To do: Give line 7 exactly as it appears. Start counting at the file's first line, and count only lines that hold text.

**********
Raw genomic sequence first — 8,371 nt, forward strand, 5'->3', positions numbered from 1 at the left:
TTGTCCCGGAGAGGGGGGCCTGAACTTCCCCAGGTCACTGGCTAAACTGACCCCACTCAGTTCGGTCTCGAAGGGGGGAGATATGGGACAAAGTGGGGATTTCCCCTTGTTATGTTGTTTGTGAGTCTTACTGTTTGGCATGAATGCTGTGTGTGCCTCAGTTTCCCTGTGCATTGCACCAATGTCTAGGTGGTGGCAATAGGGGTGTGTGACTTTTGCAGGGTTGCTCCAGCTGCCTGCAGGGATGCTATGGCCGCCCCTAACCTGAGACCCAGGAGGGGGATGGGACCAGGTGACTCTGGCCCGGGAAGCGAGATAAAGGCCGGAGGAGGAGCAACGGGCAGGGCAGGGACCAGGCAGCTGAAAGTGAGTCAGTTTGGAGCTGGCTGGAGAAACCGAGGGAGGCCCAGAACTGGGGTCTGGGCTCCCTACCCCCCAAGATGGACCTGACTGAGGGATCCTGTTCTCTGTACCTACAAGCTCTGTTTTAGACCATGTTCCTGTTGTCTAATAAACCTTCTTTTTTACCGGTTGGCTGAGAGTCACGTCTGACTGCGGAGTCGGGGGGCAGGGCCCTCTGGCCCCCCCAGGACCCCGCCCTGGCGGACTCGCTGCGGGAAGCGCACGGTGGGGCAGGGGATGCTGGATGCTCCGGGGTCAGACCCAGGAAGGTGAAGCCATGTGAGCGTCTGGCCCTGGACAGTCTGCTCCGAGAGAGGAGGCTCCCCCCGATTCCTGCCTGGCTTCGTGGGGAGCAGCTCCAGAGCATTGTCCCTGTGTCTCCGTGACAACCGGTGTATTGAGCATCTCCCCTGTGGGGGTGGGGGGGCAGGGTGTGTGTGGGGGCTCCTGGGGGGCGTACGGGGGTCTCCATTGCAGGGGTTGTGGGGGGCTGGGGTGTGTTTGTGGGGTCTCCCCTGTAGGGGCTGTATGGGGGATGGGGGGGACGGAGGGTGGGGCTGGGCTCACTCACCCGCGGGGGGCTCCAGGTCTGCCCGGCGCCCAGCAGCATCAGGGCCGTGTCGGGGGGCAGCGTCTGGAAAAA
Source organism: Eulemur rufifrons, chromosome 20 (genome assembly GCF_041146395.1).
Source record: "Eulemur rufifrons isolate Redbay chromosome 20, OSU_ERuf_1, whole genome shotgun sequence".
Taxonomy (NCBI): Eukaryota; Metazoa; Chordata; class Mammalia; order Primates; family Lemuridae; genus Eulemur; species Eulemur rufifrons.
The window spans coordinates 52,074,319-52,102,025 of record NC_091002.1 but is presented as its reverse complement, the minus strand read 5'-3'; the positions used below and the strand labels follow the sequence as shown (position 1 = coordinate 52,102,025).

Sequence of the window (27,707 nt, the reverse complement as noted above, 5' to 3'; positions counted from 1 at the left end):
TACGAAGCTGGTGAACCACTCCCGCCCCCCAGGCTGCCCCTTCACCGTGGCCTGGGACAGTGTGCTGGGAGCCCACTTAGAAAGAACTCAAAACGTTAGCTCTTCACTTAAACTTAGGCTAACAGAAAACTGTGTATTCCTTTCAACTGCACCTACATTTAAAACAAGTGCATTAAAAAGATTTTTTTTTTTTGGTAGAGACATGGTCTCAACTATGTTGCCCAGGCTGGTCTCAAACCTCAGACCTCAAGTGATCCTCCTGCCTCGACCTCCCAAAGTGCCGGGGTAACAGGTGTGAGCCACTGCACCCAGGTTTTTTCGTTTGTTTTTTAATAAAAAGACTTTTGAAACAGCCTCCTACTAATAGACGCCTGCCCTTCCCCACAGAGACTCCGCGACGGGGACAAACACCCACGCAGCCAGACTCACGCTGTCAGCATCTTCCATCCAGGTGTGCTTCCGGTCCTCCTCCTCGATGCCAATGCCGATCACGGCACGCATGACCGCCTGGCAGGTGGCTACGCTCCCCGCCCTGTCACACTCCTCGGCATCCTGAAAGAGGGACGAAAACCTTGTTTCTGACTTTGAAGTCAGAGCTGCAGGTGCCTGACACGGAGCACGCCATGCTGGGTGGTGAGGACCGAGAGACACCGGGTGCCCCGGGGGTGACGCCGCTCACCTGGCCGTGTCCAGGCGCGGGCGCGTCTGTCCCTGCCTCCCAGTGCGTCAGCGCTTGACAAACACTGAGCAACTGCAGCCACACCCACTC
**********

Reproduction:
Sequence of the window (27,707 nt, the reverse complement as noted above, 5' to 3'; positions counted from 1 at the left end):